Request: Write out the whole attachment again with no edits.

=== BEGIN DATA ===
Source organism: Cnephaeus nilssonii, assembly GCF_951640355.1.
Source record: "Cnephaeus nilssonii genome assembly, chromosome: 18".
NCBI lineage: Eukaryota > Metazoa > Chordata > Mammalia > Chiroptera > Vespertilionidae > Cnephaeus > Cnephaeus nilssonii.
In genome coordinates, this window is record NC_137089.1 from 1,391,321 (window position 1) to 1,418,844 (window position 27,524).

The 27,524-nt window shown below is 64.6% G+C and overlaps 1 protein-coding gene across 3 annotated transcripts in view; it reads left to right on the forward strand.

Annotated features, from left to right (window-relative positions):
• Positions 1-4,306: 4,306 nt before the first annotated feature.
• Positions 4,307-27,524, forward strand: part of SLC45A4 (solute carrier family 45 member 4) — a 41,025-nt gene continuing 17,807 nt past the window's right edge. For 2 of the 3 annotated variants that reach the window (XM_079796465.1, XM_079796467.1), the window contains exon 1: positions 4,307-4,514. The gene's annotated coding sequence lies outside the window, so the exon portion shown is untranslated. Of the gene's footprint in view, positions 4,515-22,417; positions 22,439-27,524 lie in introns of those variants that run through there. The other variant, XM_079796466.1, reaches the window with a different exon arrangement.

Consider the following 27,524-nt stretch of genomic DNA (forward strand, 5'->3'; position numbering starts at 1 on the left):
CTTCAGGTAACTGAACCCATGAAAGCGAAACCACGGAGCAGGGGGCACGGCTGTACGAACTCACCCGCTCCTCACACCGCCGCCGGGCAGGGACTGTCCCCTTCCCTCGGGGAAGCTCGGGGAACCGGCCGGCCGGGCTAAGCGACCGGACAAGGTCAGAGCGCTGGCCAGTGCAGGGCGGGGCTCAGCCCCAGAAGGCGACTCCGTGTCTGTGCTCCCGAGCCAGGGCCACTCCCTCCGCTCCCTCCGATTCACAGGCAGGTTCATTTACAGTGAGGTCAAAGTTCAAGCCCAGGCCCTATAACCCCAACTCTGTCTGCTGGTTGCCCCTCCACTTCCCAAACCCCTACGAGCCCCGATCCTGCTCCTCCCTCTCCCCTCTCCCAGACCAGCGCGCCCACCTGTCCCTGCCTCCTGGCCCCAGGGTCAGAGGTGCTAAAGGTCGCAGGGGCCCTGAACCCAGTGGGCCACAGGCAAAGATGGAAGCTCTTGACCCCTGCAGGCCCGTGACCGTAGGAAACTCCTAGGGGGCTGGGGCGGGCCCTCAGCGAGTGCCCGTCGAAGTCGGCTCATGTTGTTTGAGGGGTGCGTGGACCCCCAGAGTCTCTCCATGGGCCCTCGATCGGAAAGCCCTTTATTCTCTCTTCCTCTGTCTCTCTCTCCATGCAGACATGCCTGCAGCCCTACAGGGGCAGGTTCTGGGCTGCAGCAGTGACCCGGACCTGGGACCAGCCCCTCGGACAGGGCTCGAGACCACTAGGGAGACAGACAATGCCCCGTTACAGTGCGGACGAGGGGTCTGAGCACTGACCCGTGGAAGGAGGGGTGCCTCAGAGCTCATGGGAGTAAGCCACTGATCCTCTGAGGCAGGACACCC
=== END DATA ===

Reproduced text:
Source organism: Cnephaeus nilssonii, assembly GCF_951640355.1.
Source record: "Cnephaeus nilssonii genome assembly, chromosome: 18".
NCBI lineage: Eukaryota > Metazoa > Chordata > Mammalia > Chiroptera > Vespertilionidae > Cnephaeus > Cnephaeus nilssonii.
In genome coordinates, this window is record NC_137089.1 from 1,391,321 (window position 1) to 1,418,844 (window position 27,524).

The 27,524-nt window shown below is 64.6% G+C and overlaps 1 protein-coding gene across 3 annotated transcripts in view; it reads left to right on the forward strand.

Annotated features, from left to right (window-relative positions):
• Positions 1-4,306: 4,306 nt before the first annotated feature.
• Positions 4,307-27,524, forward strand: part of SLC45A4 (solute carrier family 45 member 4) — a 41,025-nt gene continuing 17,807 nt past the window's right edge. For 2 of the 3 annotated variants that reach the window (XM_079796465.1, XM_079796467.1), the window contains exon 1: positions 4,307-4,514. The gene's annotated coding sequence lies outside the window, so the exon portion shown is untranslated. Of the gene's footprint in view, positions 4,515-22,417; positions 22,439-27,524 lie in introns of those variants that run through there. The other variant, XM_079796466.1, reaches the window with a different exon arrangement.

Consider the following 27,524-nt stretch of genomic DNA (forward strand, 5'->3'; position numbering starts at 1 on the left):
CTTCAGGTAACTGAACCCATGAAAGCGAAACCACGGAGCAGGGGGCACGGCTGTACGAACTCACCCGCTCCTCACACCGCCGCCGGGCAGGGACTGTCCCCTTCCCTCGGGGAAGCTCGGGGAACCGGCCGGCCGGGCTAAGCGACCGGACAAGGTCAGAGCGCTGGCCAGTGCAGGGCGGGGCTCAGCCCCAGAAGGCGACTCCGTGTCTGTGCTCCCGAGCCAGGGCCACTCCCTCCGCTCCCTCCGATTCACAGGCAGGTTCATTTACAGTGAGGTCAAAGTTCAAGCCCAGGCCCTATAACCCCAACTCTGTCTGCTGGTTGCCCCTCCACTTCCCAAACCCCTACGAGCCCCGATCCTGCTCCTCCCTCTCCCCTCTCCCAGACCAGCGCGCCCACCTGTCCCTGCCTCCTGGCCCCAGGGTCAGAGGTGCTAAAGGTCGCAGGGGCCCTGAACCCAGTGGGCCACAGGCAAAGATGGAAGCTCTTGACCCCTGCAGGCCCGTGACCGTAGGAAACTCCTAGGGGGCTGGGGCGGGCCCTCAGCGAGTGCCCGTCGAAGTCGGCTCATGTTGTTTGAGGGGTGCGTGGACCCCCAGAGTCTCTCCATGGGCCCTCGATCGGAAAGCCCTTTATTCTCTCTTCCTCTGTCTCTCTCTCCATGCAGACATGCCTGCAGCCCTACAGGGGCAGGTTCTGGGCTGCAGCAGTGACCCGGACCTGGGACCAGCCCCTCGGACAGGGCTCGAGACCACTAGGGAGACAGACAATGCCCCGTTACAGTGCGGACGAGGGGTCTGAGCACTGACCCGTGGAAGGAGGGGTGCCTCAGAGCTCATGGGAGTAAGCCACTGATCCTCTGAGGCAGGACACCC